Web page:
Fisheries: results of Indian Ocean Tuna Commission meeting
The 15th Plenary Session of the Indian Ocean Tuna Commission (IOTC) was held in Colombo, Sri Lanka from 18 to 22 March. A three-day meeting of the IOTC Compliance Committee had preceded the plenary. The Plenary outcome was rather disappointing for the EU. While the Organisation made considerable progress in its first country-based compliance exercise, which scrutinised each and every IOTC member and cooperating party, the Plenary marked a step backward compared to 2010; it was mainly held back by some North-East Indian Ocean Coastal States, which run some of the less controlled fleets in the area.
In tuna fisheries in the Indian Ocean, compliance is the main problem. The Compliance Committee meeting identified several shortcomings, especially regarding the tracking of catch data for science and management.
Generally speaking, IOTC members worked with a positive attitude toward identifying their own compliance problems. A working methodology was established. This good spirit of cooperation was only marred by the negative stance of some members, who accused the process of being too stiff and cumbersome and risked undermining the whole exercise.
As a next step, members will formally reply to the problems spotted; this should also be the starting point for the next year's Compliance Committee and the basis on which each member should start addressing its own shortcomings.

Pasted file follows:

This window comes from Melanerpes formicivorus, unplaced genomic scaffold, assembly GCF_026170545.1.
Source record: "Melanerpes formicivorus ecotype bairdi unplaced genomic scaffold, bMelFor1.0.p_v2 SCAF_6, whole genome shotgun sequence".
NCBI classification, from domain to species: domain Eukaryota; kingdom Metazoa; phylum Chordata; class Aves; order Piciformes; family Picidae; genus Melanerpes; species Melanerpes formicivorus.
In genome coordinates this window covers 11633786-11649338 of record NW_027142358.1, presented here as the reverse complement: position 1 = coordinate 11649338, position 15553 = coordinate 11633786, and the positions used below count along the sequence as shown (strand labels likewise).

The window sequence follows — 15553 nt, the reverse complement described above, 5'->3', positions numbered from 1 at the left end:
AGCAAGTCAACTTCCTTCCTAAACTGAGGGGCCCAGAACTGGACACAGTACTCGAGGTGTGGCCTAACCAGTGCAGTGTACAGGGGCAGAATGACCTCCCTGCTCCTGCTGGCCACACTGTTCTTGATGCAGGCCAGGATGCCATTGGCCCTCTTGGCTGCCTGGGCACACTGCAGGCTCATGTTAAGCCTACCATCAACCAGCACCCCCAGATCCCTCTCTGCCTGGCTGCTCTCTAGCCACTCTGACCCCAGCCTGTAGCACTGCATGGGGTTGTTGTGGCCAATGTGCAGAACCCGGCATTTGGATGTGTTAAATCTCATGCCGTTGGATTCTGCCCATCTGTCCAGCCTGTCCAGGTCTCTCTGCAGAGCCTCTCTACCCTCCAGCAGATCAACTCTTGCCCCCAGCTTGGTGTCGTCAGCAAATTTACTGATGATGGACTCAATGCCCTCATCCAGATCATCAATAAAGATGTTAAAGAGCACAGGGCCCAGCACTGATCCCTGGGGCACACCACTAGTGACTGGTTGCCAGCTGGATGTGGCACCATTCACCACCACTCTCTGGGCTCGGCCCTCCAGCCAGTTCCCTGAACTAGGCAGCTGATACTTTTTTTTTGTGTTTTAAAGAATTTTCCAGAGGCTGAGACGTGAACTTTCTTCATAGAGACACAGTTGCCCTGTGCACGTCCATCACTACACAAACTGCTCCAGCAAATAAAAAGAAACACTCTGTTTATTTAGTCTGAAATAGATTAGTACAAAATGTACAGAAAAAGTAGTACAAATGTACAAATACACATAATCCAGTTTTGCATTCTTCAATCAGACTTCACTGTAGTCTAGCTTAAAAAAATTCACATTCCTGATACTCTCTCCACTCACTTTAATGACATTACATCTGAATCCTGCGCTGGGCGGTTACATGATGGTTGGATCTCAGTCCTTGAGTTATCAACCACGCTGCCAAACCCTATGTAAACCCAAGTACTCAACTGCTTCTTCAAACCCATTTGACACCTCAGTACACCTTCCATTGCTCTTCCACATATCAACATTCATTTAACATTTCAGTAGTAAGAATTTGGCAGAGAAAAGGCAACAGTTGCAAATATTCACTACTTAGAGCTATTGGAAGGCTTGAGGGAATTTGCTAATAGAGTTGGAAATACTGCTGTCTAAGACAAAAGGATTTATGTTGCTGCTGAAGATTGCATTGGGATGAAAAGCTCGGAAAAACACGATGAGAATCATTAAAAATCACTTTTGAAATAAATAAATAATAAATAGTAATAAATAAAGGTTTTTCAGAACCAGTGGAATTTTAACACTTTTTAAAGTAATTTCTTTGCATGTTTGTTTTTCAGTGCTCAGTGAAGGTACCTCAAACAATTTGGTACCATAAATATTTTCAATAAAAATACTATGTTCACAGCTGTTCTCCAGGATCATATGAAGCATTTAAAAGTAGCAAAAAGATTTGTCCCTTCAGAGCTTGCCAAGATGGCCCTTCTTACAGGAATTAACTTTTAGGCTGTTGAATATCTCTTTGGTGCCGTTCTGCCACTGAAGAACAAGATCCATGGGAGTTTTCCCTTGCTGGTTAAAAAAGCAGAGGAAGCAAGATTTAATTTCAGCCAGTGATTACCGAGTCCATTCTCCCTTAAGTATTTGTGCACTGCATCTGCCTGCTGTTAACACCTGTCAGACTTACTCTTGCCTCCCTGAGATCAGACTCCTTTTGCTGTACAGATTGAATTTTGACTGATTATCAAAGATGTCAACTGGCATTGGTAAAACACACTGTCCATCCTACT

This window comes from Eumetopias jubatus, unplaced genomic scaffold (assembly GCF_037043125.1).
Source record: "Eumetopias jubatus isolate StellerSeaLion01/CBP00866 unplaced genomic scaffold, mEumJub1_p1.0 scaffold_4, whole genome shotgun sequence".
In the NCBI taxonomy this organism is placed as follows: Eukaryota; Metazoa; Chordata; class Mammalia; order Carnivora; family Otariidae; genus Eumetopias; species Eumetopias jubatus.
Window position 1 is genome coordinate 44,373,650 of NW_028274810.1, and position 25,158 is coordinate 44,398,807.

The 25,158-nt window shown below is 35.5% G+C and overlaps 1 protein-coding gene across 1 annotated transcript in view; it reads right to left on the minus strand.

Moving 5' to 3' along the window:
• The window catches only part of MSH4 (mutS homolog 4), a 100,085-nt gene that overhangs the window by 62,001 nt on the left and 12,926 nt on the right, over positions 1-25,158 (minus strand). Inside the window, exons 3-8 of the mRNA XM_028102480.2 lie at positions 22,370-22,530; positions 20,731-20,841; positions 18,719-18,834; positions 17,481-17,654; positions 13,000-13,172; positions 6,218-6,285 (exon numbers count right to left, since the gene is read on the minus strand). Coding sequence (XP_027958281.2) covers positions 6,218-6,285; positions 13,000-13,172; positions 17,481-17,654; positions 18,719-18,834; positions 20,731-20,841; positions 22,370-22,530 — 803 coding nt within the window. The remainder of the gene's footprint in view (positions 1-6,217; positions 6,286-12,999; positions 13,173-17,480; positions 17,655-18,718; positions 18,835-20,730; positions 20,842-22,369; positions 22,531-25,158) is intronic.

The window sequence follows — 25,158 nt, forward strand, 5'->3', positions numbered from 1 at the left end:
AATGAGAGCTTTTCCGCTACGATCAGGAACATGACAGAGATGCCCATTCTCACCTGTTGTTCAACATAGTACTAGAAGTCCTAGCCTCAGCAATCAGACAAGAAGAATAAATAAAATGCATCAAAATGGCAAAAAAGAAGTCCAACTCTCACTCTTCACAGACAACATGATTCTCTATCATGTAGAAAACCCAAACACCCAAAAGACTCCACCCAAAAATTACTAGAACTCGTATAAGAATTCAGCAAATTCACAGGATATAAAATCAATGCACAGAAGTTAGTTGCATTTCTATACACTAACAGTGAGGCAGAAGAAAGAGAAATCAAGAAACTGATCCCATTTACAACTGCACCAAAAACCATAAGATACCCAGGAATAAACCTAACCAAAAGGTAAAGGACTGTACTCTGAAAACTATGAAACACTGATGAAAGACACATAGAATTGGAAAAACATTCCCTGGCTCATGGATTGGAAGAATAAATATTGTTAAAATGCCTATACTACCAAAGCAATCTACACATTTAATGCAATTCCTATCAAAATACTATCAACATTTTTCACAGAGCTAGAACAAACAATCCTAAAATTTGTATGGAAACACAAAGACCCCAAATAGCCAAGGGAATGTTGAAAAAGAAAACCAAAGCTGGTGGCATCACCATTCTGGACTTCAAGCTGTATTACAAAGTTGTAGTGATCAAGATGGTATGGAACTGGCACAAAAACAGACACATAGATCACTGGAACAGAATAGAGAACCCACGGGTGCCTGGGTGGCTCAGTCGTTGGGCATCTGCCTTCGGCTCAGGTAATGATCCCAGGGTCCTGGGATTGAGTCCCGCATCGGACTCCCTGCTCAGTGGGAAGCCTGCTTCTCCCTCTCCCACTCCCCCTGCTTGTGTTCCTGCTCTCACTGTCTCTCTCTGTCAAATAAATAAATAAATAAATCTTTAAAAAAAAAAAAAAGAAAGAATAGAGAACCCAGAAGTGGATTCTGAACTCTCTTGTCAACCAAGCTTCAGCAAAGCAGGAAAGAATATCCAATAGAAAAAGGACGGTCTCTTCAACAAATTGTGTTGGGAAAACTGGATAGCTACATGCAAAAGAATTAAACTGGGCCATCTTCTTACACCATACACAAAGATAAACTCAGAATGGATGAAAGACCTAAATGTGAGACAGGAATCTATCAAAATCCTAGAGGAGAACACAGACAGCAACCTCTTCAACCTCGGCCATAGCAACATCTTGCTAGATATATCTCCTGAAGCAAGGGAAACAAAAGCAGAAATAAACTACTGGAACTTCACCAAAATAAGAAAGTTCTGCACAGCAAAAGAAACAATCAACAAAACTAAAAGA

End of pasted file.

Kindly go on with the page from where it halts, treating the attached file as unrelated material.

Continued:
In the IOTC plenary session, most of the main conservation and management proposals were rejected. This is tantamount to rendering the organisation powerless in the face of urgent problems such as the protection of endangered species like hammerhead or oceanic white tip sharks; for these the EU had tabled proposal prohibiting their retention on board.
Among the many important proposals tabled by the EU, only two were in fact adopted: an amendment of the IOTC resolution against illegal fishing to strengthen the fight against illegal activities in the area; and a Statement on Piracy launching a clear message from the IOTC to the international community on the serious issue of piracy in the West Indian Ocean.
The EU finds it particularly disheartening that a measure on data collection by the most uncontrolled fleets, notably the gillnet ones, and the extension of the reporting obligations for the most endangered sharks species, based on clear advice by the IOTC scientific committee, were downgraded to voluntary measures: they were harshly opposed by the same Coastal States which had tried to obstruct the compliance exercise.
The IOTC plenary was also dissatisfactory in the fight against illegal fishing. None of the vessels proposed for inclusion onto the black list – for having committed serious acts against IOTC legislation or having violated the principles of responsible fisheries – was actually included. Against the better judgement of the EU and a few others, the majority of the IOTC Contracting Parties preferred to adopt a complacent laissez faire attitude towards those states which are unable to monitor their fleets. This could jeopardise the credibility of this regional management organisation and become a dangerous precedent of ineffective management.